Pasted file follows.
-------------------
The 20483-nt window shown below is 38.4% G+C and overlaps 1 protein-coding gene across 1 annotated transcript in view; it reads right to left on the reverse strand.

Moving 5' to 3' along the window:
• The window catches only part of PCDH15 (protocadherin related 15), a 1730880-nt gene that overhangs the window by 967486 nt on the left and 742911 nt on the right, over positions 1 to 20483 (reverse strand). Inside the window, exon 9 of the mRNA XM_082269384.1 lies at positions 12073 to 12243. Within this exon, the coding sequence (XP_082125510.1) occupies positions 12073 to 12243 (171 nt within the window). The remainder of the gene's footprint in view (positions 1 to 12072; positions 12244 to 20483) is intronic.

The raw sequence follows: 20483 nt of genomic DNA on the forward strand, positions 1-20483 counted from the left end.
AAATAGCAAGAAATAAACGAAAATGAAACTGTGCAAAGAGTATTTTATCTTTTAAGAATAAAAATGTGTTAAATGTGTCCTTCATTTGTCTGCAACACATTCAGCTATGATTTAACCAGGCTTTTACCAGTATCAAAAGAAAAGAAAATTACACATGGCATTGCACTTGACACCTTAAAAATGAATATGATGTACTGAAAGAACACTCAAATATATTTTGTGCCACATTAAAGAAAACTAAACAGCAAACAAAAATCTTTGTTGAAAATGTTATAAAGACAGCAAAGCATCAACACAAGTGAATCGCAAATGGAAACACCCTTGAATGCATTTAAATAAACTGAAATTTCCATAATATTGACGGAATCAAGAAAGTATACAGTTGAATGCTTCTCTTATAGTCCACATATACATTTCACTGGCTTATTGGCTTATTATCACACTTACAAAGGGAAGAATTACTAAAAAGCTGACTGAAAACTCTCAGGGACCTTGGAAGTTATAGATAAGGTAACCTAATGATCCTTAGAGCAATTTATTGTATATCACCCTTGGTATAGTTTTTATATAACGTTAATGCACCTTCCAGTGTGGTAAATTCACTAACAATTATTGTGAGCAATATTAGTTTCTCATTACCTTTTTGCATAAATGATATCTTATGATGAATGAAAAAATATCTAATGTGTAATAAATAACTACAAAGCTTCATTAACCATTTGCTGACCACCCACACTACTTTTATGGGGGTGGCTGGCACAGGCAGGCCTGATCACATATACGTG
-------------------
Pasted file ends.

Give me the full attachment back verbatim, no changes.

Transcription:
The 20483-nt window shown below is 38.4% G+C and overlaps 1 protein-coding gene across 1 annotated transcript in view; it reads right to left on the reverse strand.

Moving 5' to 3' along the window:
• The window catches only part of PCDH15 (protocadherin related 15), a 1730880-nt gene that overhangs the window by 967486 nt on the left and 742911 nt on the right, over positions 1 to 20483 (reverse strand). Inside the window, exon 9 of the mRNA XM_082269384.1 lies at positions 12073 to 12243. Within this exon, the coding sequence (XP_082125510.1) occupies positions 12073 to 12243 (171 nt within the window). The remainder of the gene's footprint in view (positions 1 to 12072; positions 12244 to 20483) is intronic.

The raw sequence follows: 20483 nt of genomic DNA on the forward strand, positions 1-20483 counted from the left end.
AAATAGCAAGAAATAAACGAAAATGAAACTGTGCAAAGAGTATTTTATCTTTTAAGAATAAAAATGTGTTAAATGTGTCCTTCATTTGTCTGCAACACATTCAGCTATGATTTAACCAGGCTTTTACCAGTATCAAAAGAAAAGAAAATTACACATGGCATTGCACTTGACACCTTAAAAATGAATATGATGTACTGAAAGAACACTCAAATATATTTTGTGCCACATTAAAGAAAACTAAACAGCAAACAAAAATCTTTGTTGAAAATGTTATAAAGACAGCAAAGCATCAACACAAGTGAATCGCAAATGGAAACACCCTTGAATGCATTTAAATAAACTGAAATTTCCATAATATTGACGGAATCAAGAAAGTATACAGTTGAATGCTTCTCTTATAGTCCACATATACATTTCACTGGCTTATTGGCTTATTATCACACTTACAAAGGGAAGAATTACTAAAAAGCTGACTGAAAACTCTCAGGGACCTTGGAAGTTATAGATAAGGTAACCTAATGATCCTTAGAGCAATTTATTGTATATCACCCTTGGTATAGTTTTTATATAACGTTAATGCACCTTCCAGTGTGGTAAATTCACTAACAATTATTGTGAGCAATATTAGTTTCTCATTACCTTTTTGCATAAATGATATCTTATGATGAATGAAAAAATATCTAATGTGTAATAAATAACTACAAAGCTTCATTAACCATTTGCTGACCACCCACACTACTTTTATGGGGGTGGCTGGCACAGGCAGGCCTGATCACATATACGTG